Research Grant (DMS-0800951),
Principal Investigator, 2008--2011                 
                  Research Grant (DMS 0402819),
Principal Investigator, 2004--2008
                  N.S.F. Post-Doctoral Research Fellowship (Award 9971099), Principal Investigator, 1999--2002
                  TORA Conference Grant (DMS-1132586), Co-Principal Investigator, 2011--2012
                  TORA Conference Grant (DMS-1302770), Co-Principal Investigator, 2013--2014
        National Security Agency:  Young Investigators Research Grant,
Principal Investigator, 2002--2004  
        Alexander von Humboldt Foundation:  Research Fellowship (at RWTH Aachen University), 2009  
        Texas Coordinating Board:  Advanced Research Program Grant ($43,469),
PI, 2008--2010.


TALKS 

GRADUATE STUDENTS      Masters/Ph.D. Advisor for:
    Paisa Seelungsawat

    (BS from MIT, MS 2005 from UNT, PhD 2011 from Univ. of South Carolina)  
        
    Briana Foster-Greenwood
   
(BS from UNT,  PhD  2012 from UNT)
    Christine Uhl
    (Current Ph.D. student at UNT)

   
Philip Puente
     (Current Ph.D. student at UNT)

   
Tamara Knox
     (Current Ph.D. student at UNT)

REU on Group Coding
Summer 2013 Research experience for undergraduates on coding with isometry groups....
Special Session: "Combinatorial Avenues in Representation Theory"
Nathaniel Thiem, Richard Green, and I are organizing a Special Session conference at the American Mathematical Society meeting in Boulder, Colorado, April 13--14, 2013.  
MATHEMATICAL RESEARCH Workshop on Algebras
Joint workshop on algebras, deformation theory, representation theory for and by postdocs/Ph.D. students from Texas A&M University, Baylor University, University of North Texas.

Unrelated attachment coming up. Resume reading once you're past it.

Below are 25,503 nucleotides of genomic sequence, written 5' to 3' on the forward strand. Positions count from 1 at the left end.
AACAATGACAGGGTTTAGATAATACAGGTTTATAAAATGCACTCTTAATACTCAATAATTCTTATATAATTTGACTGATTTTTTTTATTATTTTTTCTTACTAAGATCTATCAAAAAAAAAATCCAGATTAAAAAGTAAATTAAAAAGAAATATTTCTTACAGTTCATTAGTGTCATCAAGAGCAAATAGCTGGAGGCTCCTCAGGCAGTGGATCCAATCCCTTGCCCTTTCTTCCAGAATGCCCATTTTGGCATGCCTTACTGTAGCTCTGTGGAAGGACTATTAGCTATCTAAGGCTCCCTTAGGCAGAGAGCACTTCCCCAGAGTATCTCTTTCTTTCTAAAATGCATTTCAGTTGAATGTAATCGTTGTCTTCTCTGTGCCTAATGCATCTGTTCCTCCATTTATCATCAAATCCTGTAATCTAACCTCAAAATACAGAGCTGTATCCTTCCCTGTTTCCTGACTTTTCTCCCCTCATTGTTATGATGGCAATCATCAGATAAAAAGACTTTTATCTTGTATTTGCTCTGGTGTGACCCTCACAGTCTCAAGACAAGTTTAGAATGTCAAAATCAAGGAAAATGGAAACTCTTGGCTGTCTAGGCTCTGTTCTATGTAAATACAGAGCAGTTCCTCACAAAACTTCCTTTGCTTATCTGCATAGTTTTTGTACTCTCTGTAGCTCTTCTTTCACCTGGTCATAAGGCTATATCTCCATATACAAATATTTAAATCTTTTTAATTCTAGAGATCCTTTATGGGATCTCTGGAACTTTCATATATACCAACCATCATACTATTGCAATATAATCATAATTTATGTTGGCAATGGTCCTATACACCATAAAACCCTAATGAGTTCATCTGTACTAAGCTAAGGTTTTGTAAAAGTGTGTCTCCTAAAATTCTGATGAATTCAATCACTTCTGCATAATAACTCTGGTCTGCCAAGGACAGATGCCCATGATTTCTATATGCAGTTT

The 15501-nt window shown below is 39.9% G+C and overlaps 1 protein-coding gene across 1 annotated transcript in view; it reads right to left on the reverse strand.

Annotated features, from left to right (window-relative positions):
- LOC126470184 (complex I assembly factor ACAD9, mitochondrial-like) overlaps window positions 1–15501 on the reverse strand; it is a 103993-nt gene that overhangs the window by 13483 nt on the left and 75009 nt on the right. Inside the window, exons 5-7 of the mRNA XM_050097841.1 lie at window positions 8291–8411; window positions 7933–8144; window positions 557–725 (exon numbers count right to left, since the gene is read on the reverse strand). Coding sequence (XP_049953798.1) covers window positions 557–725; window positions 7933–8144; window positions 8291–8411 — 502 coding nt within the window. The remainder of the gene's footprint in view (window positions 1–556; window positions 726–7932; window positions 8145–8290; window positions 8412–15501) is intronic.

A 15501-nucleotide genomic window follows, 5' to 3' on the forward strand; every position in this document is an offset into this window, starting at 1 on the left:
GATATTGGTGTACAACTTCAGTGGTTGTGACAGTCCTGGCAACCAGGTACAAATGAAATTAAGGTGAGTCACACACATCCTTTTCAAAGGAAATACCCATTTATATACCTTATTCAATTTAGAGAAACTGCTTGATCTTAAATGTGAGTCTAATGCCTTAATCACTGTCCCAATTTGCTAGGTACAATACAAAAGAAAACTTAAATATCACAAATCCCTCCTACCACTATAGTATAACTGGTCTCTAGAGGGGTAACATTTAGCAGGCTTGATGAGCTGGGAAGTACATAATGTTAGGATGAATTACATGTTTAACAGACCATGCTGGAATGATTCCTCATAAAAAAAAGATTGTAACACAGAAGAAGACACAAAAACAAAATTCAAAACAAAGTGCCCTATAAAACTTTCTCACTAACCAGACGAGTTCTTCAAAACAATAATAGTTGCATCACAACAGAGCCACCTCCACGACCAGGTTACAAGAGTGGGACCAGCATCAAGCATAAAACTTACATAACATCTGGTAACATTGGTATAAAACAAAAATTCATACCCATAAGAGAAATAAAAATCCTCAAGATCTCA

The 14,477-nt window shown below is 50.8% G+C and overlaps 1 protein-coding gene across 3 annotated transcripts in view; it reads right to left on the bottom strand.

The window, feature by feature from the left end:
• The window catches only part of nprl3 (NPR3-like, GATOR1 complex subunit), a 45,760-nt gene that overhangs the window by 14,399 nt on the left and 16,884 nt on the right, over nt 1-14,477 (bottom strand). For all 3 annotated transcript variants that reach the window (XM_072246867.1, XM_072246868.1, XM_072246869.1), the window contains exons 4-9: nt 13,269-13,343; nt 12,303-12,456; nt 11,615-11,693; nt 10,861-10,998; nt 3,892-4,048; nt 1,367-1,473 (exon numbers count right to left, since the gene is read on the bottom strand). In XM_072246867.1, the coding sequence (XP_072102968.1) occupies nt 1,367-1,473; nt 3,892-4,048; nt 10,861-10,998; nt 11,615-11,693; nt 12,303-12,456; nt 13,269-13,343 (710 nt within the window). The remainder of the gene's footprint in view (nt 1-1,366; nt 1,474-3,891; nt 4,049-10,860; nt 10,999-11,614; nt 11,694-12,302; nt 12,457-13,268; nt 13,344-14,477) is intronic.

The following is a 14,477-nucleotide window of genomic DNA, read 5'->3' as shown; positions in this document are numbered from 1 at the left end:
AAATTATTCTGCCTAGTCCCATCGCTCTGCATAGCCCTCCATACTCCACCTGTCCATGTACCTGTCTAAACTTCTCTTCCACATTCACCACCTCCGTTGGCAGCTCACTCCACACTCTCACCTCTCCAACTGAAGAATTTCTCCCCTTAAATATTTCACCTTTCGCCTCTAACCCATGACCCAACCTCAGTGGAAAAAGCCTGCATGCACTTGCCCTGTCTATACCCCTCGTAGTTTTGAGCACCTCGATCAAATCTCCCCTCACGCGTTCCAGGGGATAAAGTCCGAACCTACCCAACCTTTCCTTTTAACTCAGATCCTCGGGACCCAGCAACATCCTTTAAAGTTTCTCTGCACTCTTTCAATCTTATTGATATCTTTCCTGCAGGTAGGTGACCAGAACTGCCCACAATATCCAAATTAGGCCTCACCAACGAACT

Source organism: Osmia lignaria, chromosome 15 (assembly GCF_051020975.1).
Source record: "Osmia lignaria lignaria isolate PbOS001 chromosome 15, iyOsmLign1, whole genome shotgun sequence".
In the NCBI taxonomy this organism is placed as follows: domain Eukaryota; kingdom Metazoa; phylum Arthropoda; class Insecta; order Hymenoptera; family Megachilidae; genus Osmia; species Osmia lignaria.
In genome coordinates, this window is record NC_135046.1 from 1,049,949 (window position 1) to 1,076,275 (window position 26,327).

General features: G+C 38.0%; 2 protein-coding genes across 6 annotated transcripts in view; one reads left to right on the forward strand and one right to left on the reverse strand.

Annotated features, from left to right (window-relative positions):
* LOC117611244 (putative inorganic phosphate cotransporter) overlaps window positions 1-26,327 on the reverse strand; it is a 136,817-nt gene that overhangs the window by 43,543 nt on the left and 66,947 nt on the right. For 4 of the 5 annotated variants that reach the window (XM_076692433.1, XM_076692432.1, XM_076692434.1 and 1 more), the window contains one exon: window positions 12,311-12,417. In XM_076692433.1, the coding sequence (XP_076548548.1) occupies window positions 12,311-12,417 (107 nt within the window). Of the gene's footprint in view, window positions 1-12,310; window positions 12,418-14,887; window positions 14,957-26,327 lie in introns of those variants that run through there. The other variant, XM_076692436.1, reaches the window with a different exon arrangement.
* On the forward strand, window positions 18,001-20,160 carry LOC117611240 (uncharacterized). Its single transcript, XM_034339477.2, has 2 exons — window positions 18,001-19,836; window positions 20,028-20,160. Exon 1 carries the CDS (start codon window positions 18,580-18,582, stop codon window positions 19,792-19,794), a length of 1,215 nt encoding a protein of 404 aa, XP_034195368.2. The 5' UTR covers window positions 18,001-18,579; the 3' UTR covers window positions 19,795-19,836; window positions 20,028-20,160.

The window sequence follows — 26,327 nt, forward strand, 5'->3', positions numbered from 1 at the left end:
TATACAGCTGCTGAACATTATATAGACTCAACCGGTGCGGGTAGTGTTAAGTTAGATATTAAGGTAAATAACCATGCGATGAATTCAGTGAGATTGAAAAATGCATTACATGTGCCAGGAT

Conference on Hecke Algebras
Matt Douglass and I are organizing a special session on Hecke Algebras and Deformations in Geometry and Topology at the AMS meeting in St. Paul, Minnesota, April 10-11, 2010.  

GAP  You want Chevie with linux?  No, you can't use gap4.  Yes, you must install gap3r4p4.  Doesn't compile?

PERSONAL 
I attended the honors college at Valparaiso University---a small, liberal arts school in Indiana.  I minored in the humanities, co-founded a comedy troupe, participated in many theatre productions, and worked for the music department as a piano accompanist.   I decided to major in math after participating in a Research Experience for Undergraduates program at the University of Oklahoma.  I also spent a semester at Hangzhou University in China  (took Chinese language classes and also taught English at the Y.M.C.A.).   Afterwards, I moved to California for grad school and scuba diving.  Moray eels provide nice examples for constructing orbifolds.  Maybe not wolf eel.  

Hyperbolic Space:              Reflection groups and modular forms:

Notknotcircle limit 3:

Images by Douglas Dunham (University of Minnesota at Duluth), and Charlie Gunn with The Geometry Center (University of Minnesota).

Coxeter says of Escher's print: "He got it absolutely right to the millimetre, absolutely to the millimetre. ... Unfortunately, he didn't live long enough to see my mathematical vindication."